House Call with Carol Hughes

Veterans Affairs funding should be a no-brainer for any government

Canada just marked Remembrance Day, an occasion where we show our support and commitment to the brave men and women who have served and continue to serve our country. Despite that sentiment, political promises made to veterans do not always translate into action. That has been the case for successive governments who look for savings in veterans’ pensions and programs. The most recent example of this is the $372 million that was budgeted for Veterans Affairs but left unspent. This deprives veterans of services and benefits that can make a real difference in their post-service life. That was followed by a revelation that 270,000 ex-soldiers were short-changed by Veterans Affairs Canada for over eight years because of an accounting error made in the monthly indexing calculation on disability awards and pensions.

When trying to defend this, the government claimed it purposefully budgeted more money than needed to account for any unplanned assistance veterans may require. At the same time, they are introducing a new pension plan that will reduce the annual income of recently retired veterans which shows the contingency argument is somewhat contradictory. With an eye to correcting this, New Democrats brought a motion to parliament that instructs the government to roll any unspent funds into the Veterans Affairs budget for the following year.

Even then, the motion only recognizes part of the challenge. The government’s new and ironically named ‘Pensions for Life’ plan could be ground zero for where the ball is being dropped. It creates substantial inequality between ‘older’ and ‘newer’ pensioners with veterans who applied before 2006 maintaining regular payments while new applicants only receive a lump-sum payment up to $365,400.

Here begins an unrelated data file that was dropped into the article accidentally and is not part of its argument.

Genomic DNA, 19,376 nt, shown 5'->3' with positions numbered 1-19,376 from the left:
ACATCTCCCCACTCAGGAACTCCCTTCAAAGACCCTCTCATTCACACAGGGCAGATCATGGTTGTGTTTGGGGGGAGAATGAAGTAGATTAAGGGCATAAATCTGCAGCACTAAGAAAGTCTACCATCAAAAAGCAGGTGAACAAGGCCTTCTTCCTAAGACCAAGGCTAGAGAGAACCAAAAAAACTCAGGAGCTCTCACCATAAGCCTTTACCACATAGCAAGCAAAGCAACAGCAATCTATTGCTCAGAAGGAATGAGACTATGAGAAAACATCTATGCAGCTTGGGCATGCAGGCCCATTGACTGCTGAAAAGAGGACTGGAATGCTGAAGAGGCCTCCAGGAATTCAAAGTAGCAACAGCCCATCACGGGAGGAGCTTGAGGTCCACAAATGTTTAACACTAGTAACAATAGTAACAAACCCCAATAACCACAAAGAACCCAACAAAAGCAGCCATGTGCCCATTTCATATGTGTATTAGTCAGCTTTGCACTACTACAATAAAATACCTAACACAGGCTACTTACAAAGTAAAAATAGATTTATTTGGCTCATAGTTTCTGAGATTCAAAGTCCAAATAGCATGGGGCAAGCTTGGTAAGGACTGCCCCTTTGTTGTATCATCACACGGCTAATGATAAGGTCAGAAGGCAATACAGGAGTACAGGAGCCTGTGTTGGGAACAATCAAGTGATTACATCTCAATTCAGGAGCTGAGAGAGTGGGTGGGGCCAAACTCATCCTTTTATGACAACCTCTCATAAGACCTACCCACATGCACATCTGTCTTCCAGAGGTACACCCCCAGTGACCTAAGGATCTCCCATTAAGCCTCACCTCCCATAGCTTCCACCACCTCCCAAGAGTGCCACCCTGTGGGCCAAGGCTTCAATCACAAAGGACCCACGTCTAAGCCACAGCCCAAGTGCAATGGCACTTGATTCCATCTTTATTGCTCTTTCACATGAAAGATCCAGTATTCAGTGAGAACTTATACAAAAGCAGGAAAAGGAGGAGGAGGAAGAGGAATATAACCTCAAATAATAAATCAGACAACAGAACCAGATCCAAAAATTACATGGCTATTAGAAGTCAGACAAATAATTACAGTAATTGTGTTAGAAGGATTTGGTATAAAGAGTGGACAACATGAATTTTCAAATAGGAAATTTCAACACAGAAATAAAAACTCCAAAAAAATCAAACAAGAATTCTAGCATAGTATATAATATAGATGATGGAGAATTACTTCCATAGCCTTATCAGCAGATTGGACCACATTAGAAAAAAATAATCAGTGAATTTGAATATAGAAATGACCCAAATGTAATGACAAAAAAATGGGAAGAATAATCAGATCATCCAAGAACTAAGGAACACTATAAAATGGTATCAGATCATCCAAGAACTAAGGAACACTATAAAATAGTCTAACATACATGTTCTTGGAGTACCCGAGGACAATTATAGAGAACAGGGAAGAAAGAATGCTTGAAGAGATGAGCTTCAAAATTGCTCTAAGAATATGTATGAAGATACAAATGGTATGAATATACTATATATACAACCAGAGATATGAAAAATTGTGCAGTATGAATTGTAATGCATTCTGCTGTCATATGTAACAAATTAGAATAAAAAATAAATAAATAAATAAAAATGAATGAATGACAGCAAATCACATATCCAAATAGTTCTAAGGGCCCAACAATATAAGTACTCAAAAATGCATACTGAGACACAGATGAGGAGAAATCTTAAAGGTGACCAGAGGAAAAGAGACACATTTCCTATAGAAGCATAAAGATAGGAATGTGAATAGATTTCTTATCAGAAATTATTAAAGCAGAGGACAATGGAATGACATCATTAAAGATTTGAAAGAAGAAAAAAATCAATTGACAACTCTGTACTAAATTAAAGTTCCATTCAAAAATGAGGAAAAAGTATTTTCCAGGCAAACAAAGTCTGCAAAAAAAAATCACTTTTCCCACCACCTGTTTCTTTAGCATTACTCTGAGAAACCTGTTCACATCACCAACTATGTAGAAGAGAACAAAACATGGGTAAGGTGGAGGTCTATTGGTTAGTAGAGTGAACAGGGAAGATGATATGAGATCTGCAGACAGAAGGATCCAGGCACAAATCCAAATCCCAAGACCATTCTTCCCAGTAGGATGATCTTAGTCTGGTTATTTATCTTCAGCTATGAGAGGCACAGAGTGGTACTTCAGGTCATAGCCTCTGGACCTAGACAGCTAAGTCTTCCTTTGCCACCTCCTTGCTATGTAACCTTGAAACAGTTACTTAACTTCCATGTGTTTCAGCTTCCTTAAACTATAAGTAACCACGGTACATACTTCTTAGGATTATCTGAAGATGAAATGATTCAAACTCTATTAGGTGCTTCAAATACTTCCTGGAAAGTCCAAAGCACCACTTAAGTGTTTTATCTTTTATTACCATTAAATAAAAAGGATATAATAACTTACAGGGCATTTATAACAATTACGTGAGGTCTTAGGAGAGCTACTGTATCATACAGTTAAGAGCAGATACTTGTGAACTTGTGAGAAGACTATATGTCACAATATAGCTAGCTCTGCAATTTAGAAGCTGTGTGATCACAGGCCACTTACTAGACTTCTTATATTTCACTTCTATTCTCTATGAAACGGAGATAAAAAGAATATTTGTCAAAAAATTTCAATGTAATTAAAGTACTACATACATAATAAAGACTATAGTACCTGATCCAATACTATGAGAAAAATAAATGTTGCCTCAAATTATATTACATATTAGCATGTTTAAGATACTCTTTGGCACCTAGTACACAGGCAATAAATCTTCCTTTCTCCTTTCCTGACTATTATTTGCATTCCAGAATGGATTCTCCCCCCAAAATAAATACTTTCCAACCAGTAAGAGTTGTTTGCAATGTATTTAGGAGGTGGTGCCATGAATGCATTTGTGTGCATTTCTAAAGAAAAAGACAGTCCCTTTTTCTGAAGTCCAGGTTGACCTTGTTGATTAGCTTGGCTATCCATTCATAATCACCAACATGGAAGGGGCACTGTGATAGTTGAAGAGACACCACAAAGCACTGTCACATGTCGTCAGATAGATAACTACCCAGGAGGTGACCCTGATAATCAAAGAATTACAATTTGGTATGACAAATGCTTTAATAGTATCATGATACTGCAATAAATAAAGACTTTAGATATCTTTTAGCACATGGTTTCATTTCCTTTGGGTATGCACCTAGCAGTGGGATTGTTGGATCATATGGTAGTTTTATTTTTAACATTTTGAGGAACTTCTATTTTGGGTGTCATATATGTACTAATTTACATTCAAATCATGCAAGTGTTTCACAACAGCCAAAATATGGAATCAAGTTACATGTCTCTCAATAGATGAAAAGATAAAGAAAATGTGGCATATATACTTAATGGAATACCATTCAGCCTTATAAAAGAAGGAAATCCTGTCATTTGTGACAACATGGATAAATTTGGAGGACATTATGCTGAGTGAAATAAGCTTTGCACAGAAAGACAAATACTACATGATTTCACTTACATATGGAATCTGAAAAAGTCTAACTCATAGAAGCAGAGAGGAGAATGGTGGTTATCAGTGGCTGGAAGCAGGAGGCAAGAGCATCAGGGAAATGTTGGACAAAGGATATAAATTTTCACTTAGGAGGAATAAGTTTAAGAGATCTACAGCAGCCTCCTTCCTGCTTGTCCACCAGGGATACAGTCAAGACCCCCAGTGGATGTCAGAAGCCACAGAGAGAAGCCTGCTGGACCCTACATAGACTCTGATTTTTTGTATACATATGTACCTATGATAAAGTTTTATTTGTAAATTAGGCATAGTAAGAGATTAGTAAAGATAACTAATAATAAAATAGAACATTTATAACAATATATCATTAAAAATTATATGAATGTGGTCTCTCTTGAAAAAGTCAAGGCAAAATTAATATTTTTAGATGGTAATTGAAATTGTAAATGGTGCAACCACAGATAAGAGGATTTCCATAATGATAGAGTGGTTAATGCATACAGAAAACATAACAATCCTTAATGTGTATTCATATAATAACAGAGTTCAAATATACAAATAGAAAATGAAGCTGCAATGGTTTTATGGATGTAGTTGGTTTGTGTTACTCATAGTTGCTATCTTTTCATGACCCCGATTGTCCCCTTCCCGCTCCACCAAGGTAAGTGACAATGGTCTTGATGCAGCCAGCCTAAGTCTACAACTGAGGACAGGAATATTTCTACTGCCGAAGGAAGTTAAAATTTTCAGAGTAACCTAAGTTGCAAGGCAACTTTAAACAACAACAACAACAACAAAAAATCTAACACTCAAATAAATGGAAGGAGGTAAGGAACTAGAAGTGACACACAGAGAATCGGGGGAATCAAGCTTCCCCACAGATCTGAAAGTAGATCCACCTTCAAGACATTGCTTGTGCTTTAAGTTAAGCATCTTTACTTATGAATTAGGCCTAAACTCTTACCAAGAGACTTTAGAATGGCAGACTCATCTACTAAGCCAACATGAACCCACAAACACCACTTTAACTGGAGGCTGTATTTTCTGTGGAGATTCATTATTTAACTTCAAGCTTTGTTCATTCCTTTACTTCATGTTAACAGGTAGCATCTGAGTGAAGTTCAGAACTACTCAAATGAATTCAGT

Over time, the new pension will amount to substantially less than what veterans received under the old plan. In addition to this, come April, some veterans’ benefits will be abolished. Among those is the Career Impact Allowance Supplement which could amount to as much as $12,000 in lost income for those veterans who would have qualified.

The Minister of Veterans Affairs claims the new pensions will be more beneficial for veterans since the program can be tailored to meet the specific needs of each individual. While that may sound good, the claim is unsubstantiated. On the flipside, there is widespread agreement that veterans who applied for their pension after 2006 are at a disadvantage when compared with pre-2006 pension recipients.

The biggest reason the government seems to be changing pensions is to save money. It is estimated the new scheme will save nearly $500 million over five years. This also contradicts the claim that the government would spend additional money on veterans. What’s also worrisome is that the new program did not undergo a cost-benefit analysis by the Treasury Board. When that happens, it means the program is anticipated to cost less than $1 million a year. What’s not lost on veterans is that this negligible increase in financial support breaks an election promise to spend billions.

The New Democrat motion did pass, but governments shouldn’t have to be embarrassed into doing the right thing. Given the widespread support our veterans receive, their financial well-being should be a priority for any government. These individuals have done their part for our nation. It only makes sense that we make use of available funds on services and benefits that will support them after their service. It is the least we can do as a nation. The pensions that veterans earn are symbolic of our gratitude, but too many governments have only seen it as a line item in budgets that can be reduced.